One of the more difficult tasks in life can be to accept the limitations of our parents or caretakers during childhood without making it to be all about ourselves.
It’s hard when life provides us with parents or caretakers who are significantly limited…something that’s actually not unusual. Whether one’s caretaker suffers from medical, psychological, economic, or behavioral problems–or all of these–it’s hard to grow up being ignored, cursed at, hit, or molested. These experiences communicate a powerful “in your face” message that we are not lovable, and that life or God does not consider us valuable. This is hard to overcome, and thus my field of work.
Of course, you are valuable and lovable, and these behaviors never were about you. They were about the person from whom they came and their limitations, whatever they were. There are huge spiritual implications in all of this, of course, and the issue of innocent suffering immediately arises. I’m not going to deal with that here, however–that is for another time.
What I am going to do though is at least put before you the idea that our parents limitations say nothing about us. They are not personal, even though we experience them in the most personal way. And we did not cause them, even if we were difficult children to parent for some reason.
This is especially true for someone who is adopted. Parents who offer up their children for adoption typically do so for good reasons. It is often more about their lack of capacity to be a parent rather than their lack of love for their child. Simply speaking, they feel unable to offer a healthy, loving home to their child. The sense of failure for the parent can be profound, even if they try to deny it to themselves.
I have seen many situations in which I wish more parents had offered their children up for adoption to healthy parents who are unable to have their own children or who simply wanted to adopt. There are many children who would have fared better in healthy adoptive homes than in the homes that hurt them so badly.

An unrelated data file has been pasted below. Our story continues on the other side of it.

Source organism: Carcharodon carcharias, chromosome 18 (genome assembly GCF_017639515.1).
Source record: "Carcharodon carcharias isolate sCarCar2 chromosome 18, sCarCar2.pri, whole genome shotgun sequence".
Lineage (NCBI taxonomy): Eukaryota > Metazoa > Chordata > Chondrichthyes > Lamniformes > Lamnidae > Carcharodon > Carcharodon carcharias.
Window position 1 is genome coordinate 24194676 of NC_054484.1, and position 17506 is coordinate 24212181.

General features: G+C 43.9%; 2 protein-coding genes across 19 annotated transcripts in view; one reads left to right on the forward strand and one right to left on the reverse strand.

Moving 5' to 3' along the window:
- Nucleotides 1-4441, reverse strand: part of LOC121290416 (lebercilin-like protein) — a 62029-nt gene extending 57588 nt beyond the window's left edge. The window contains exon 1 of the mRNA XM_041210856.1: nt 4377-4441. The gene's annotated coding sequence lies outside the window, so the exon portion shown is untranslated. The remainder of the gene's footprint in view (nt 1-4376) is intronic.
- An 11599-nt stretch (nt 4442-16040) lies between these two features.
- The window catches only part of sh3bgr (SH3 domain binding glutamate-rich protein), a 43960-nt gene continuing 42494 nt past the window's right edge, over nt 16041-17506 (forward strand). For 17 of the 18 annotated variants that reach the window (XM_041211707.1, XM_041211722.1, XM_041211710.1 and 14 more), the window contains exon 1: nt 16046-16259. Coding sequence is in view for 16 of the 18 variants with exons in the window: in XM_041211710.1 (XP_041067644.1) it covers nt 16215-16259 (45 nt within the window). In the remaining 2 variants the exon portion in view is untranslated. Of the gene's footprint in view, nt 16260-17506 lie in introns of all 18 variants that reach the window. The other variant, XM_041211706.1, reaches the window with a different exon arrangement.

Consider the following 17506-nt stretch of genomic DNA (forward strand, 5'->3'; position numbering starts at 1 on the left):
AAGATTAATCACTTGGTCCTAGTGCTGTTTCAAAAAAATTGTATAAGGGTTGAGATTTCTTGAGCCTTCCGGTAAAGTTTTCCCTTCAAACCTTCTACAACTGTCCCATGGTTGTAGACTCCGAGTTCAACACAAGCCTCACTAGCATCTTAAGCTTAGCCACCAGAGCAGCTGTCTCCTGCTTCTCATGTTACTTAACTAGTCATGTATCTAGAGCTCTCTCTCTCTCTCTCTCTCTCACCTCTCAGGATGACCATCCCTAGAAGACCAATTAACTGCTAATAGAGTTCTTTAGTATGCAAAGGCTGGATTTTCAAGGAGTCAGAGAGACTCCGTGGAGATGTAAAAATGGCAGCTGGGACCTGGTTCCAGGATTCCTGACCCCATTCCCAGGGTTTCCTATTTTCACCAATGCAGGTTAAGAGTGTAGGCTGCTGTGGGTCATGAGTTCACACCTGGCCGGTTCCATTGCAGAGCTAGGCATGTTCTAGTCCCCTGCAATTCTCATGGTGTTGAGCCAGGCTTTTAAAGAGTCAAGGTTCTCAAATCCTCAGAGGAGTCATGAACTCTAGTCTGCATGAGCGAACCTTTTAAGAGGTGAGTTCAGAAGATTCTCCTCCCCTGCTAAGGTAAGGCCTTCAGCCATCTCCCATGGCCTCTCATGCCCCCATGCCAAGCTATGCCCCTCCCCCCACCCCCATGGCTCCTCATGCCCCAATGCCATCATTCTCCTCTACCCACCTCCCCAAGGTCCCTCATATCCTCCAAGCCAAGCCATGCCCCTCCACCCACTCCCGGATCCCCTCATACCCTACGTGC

In summary, if you were physically, verbally or sexually abused it was not about you…it never was, including if you were adopted and it happened in your adoptive home also. The task for all of us is to acknowledge our parents’ limitations, including morally, without making it to be about any lack of lovability on our part.
In therapy it’s always good news that the negative things that our parents did to us were not about us. We didn’t cause them. It wasn’t our fault. Whew…that’s good to accept!
Of course, the bad news is the same thing, that life was not all about us–not like we would like it to be. In some ways the question is not, “How could this happen to me?” The question is rather, “How could this happen to anyone?” The inequalities of life are hard at times…and that’s where spirituality comes in. A healthy spiritual life makes a huge difference in ones ability to face an uncertain and erratic future, especially when you’ve had a difficult past. In fact, you may want to do some reading and talk with others to explore the characteristics of a healthy spiritual life, since so many people have spiritual lives that are at times harmful to themselves and others.
Accepting parental or caretaker limitations is difficult, but possible. It can set you free to explore the person that you are–that is, the person your parents were supposed to reflect back to you and help you find.
Do that exploration, though, and you will be surprised by all you find yourself to be. I promise. You are more than you know.